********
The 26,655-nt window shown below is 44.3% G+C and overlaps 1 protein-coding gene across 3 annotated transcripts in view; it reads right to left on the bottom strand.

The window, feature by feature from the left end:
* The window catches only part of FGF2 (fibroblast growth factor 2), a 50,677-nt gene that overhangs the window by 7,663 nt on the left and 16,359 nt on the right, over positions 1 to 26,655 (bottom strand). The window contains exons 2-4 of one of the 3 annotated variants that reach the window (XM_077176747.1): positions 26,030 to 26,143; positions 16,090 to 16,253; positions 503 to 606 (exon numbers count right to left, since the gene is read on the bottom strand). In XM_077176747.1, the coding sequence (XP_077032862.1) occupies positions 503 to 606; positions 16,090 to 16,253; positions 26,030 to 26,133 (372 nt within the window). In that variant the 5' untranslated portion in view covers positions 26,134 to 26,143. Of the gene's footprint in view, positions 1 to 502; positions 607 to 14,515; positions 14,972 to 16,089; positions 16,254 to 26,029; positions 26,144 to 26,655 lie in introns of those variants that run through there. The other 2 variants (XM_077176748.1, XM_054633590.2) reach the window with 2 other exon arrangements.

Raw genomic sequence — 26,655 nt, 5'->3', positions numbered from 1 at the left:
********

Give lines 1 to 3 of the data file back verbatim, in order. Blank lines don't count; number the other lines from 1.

The 26,655-nt window shown below is 44.3% G+C and overlaps 1 protein-coding gene across 3 annotated transcripts in view; it reads right to left on the bottom strand.

The window, feature by feature from the left end:
* The window catches only part of FGF2 (fibroblast growth factor 2), a 50,677-nt gene that overhangs the window by 7,663 nt on the left and 16,359 nt on the right, over positions 1 to 26,655 (bottom strand). The window contains exons 2-4 of one of the 3 annotated variants that reach the window (XM_077176747.1): positions 26,030 to 26,143; positions 16,090 to 16,253; positions 503 to 606 (exon numbers count right to left, since the gene is read on the bottom strand). In XM_077176747.1, the coding sequence (XP_077032862.1) occupies positions 503 to 606; positions 16,090 to 16,253; positions 26,030 to 26,133 (372 nt within the window). In that variant the 5' untranslated portion in view covers positions 26,134 to 26,143. Of the gene's footprint in view, positions 1 to 502; positions 607 to 14,515; positions 14,972 to 16,089; positions 16,254 to 26,029; positions 26,144 to 26,655 lie in introns of those variants that run through there. The other 2 variants (XM_077176748.1, XM_054633590.2) reach the window with 2 other exon arrangements.